King Jehoshaphat looked across the desert valley, his brow creased with worry for the upcoming battle with Moab. The kings and armies of Israel and Edom stood alongside him. They were all stranded and desperate for water. Their battle plans would fall apart if they could not find sustenance for all three armies, along with their animals.
They had surely heard tales of a grizzled prophet who had prayed for rain during the reign of Ahab and Jezebel in Israel. Although Elijah was gone, Jehoshaphat was still determined to find a prophet in the wilderness. A servant remembered a man called Elisha, who had been the apprentice of the fabled prophet. They sought him out and he offered a very simple set of instructions:
“Make this valley full of ditches.” (II Kings 3:16)
It must have seemed insane. Three armies of fighting men, their swords and shields gleaming in the desert sun, were there for a fight – not to do the kind of work an unskilled laborer could handle. It must have seemed like a waste of their strength and training. Why bring together the armies of three kingdoms just to dig ditches? But they obeyed. They dug the Edomite valley full of ditches. And then came the morning. Although no rain had fallen, water blanketed the valley, filling the newly dug trenches. Their odd job resulted in enough water to satisfy the thirst of both the armies and their animals.
Meanwhile, the Moabite army watched the scene across the border. They saw liquid gleaming in the ditches and were convinced it must be the blood of armies that had turned on each other. Operating under the assumption that their enemies were dead, they impulsively saddled up and rushed the border, hoping for spoils. Instead, a hoard of newly strengthened warriors were ready for them. The victory was won because the armies took the time to dig.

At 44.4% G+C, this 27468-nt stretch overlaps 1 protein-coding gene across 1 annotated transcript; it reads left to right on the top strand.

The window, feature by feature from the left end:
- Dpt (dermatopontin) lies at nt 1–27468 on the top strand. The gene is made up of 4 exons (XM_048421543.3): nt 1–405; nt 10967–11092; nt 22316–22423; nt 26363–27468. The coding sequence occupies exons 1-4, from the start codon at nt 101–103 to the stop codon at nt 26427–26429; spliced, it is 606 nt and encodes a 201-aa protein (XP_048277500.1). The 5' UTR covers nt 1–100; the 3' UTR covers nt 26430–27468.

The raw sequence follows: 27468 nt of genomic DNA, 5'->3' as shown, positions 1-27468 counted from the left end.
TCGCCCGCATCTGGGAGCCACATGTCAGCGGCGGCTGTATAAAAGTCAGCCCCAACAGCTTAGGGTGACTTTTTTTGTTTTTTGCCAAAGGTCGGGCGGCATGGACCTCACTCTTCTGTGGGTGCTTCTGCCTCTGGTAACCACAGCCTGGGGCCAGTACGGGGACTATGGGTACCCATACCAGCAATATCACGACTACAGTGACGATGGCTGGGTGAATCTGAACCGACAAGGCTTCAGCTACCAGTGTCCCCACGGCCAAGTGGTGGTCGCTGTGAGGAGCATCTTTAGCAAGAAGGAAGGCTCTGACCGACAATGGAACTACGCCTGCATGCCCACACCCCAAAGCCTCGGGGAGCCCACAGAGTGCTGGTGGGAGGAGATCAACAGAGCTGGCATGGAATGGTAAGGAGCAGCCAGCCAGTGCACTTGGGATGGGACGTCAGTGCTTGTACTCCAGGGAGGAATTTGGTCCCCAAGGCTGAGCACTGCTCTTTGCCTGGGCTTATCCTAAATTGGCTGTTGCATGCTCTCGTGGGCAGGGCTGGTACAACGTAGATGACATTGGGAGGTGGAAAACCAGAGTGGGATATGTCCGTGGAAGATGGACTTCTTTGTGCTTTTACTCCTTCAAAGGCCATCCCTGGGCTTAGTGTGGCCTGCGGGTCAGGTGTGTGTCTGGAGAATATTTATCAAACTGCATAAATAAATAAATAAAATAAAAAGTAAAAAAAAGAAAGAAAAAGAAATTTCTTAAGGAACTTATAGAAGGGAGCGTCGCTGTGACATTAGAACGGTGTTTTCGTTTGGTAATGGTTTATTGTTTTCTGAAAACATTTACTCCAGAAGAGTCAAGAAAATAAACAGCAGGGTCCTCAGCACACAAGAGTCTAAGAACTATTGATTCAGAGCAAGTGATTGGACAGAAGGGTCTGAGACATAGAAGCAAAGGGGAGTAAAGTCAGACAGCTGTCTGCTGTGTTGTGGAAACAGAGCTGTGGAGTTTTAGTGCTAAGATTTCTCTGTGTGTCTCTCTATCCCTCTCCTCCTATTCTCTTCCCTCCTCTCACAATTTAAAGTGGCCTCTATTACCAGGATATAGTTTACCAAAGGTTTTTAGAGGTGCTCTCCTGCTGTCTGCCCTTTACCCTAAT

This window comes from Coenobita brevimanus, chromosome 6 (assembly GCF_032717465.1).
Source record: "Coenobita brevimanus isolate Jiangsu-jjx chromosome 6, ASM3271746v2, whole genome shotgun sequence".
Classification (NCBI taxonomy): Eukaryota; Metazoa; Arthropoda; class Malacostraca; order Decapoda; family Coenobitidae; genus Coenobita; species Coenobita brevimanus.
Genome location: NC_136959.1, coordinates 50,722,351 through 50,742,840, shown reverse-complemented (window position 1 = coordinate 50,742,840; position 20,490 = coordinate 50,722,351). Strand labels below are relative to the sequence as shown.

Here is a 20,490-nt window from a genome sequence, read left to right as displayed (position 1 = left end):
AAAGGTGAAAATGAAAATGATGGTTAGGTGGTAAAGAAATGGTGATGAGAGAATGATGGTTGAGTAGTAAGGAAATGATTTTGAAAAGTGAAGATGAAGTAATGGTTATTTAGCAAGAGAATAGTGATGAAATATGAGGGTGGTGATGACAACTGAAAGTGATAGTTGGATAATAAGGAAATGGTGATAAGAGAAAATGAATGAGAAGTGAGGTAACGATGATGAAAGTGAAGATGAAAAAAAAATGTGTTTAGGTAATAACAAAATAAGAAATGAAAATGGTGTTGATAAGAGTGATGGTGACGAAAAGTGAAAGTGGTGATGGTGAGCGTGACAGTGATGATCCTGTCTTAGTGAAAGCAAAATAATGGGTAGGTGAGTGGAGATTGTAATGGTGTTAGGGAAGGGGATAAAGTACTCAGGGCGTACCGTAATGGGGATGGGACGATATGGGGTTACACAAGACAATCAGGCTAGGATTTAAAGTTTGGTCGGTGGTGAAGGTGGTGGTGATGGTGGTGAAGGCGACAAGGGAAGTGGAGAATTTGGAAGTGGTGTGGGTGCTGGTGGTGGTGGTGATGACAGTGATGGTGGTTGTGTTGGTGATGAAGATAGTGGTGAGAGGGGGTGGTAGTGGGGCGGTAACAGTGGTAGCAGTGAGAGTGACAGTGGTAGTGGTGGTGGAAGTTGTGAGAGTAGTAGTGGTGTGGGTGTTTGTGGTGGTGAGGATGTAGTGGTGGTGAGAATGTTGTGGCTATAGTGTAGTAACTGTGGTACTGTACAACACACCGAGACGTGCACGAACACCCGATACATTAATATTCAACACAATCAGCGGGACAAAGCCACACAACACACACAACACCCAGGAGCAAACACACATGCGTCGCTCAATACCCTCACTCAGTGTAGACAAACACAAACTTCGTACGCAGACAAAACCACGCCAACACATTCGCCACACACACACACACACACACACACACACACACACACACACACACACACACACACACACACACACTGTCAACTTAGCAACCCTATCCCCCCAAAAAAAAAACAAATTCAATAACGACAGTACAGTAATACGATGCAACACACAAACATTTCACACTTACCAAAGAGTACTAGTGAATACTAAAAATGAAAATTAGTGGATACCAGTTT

As we wander through life’s valleys, there are times we feel all hope is lost. Dreams may be on hold. All of the things that propelled us forward seem far away and we wonder how we will survive. When we pray God asks us to do something totally unrelated to what we had originally planned. We wonder if we misunderstood – after all, why would God ask us to do something that has no possible chance of helping us?
Had the armies not dug ditches in their valley even though were there to fight a war, they would have found themselves unprepared for battle while the enemy would have been ready. Instead, God turned the tables in such a way that He alone would receive the glory. Even when you do not understand what God asks of you, rest assured that He knows what He is doing.
Sometimes it is in the digging of a ditch that we pave the way for our miracles.